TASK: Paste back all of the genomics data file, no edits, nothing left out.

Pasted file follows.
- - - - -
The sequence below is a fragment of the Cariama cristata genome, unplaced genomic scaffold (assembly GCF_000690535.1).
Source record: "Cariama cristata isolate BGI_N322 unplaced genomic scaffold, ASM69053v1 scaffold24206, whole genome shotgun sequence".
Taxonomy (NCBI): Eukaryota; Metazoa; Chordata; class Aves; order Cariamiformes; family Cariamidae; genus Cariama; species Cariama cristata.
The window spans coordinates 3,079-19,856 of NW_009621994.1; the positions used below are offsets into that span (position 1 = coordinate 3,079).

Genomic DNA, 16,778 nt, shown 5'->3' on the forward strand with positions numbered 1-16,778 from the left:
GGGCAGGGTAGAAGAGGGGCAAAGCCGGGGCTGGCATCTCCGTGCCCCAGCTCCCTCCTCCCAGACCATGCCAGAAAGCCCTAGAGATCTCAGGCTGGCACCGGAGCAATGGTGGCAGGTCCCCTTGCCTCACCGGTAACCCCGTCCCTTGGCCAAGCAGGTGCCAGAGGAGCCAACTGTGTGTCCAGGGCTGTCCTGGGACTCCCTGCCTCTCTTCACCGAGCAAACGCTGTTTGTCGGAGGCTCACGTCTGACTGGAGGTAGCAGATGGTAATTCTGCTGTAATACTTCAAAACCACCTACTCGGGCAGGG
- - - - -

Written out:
The sequence below is a fragment of the Cariama cristata genome, unplaced genomic scaffold (assembly GCF_000690535.1).
Source record: "Cariama cristata isolate BGI_N322 unplaced genomic scaffold, ASM69053v1 scaffold24206, whole genome shotgun sequence".
Taxonomy (NCBI): Eukaryota; Metazoa; Chordata; class Aves; order Cariamiformes; family Cariamidae; genus Cariama; species Cariama cristata.
The window spans coordinates 3,079-19,856 of NW_009621994.1; the positions used below are offsets into that span (position 1 = coordinate 3,079).

Genomic DNA, 16,778 nt, shown 5'->3' on the forward strand with positions numbered 1-16,778 from the left:
GGGCAGGGTAGAAGAGGGGCAAAGCCGGGGCTGGCATCTCCGTGCCCCAGCTCCCTCCTCCCAGACCATGCCAGAAAGCCCTAGAGATCTCAGGCTGGCACCGGAGCAATGGTGGCAGGTCCCCTTGCCTCACCGGTAACCCCGTCCCTTGGCCAAGCAGGTGCCAGAGGAGCCAACTGTGTGTCCAGGGCTGTCCTGGGACTCCCTGCCTCTCTTCACCGAGCAAACGCTGTTTGTCGGAGGCTCACGTCTGACTGGAGGTAGCAGATGGTAATTCTGCTGTAATACTTCAAAACCACCTACTCGGGCAGGG